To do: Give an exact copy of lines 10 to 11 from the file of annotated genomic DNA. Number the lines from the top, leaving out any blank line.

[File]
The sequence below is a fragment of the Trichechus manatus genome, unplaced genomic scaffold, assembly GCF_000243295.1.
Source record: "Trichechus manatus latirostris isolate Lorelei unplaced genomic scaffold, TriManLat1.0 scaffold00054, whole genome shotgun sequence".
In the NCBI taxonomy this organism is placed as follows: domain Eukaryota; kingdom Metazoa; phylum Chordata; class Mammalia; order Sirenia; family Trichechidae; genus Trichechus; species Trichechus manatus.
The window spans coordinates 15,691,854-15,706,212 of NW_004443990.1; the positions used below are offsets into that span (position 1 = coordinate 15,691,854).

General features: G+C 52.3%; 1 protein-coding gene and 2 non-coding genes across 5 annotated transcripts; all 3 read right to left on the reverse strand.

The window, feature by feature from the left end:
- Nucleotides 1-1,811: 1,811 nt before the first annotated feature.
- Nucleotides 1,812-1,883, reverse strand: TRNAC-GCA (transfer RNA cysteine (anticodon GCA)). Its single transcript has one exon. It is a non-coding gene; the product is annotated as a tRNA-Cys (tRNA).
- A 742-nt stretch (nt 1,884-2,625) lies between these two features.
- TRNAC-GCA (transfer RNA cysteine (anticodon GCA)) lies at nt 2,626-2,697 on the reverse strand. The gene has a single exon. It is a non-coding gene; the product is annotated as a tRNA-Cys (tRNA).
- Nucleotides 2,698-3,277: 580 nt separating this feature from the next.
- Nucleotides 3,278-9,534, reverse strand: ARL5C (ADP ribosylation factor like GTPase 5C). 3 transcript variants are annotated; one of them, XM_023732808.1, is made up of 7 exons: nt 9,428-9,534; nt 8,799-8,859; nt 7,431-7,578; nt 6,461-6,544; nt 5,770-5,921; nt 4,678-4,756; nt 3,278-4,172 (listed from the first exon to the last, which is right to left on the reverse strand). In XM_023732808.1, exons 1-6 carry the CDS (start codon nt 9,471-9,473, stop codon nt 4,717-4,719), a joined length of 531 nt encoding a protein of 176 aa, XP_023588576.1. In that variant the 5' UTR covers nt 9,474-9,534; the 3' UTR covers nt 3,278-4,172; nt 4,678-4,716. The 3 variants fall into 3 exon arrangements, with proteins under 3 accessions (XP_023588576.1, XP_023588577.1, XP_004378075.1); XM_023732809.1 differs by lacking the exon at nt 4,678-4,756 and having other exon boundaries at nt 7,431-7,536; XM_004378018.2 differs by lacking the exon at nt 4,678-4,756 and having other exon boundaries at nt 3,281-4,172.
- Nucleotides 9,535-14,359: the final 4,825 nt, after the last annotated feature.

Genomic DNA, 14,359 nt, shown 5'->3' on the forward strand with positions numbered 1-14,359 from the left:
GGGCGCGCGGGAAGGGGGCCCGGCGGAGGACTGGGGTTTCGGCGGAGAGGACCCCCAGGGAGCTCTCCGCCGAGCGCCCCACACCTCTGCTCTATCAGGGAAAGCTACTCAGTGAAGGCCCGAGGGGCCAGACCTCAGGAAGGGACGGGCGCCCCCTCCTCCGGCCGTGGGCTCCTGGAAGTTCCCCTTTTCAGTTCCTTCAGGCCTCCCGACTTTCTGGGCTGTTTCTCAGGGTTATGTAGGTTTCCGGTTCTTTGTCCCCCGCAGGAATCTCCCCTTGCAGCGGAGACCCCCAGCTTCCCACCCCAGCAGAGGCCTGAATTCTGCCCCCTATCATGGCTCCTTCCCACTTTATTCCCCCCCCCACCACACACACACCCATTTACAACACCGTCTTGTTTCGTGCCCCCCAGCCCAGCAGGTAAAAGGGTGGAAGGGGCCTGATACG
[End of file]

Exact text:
- TRNAC-GCA (transfer RNA cysteine (anticodon GCA)) lies at nt 2,626-2,697 on the reverse strand. The gene has a single exon. It is a non-coding gene; the product is annotated as a tRNA-Cys (tRNA).
- Nucleotides 2,698-3,277: 580 nt separating this feature from the next.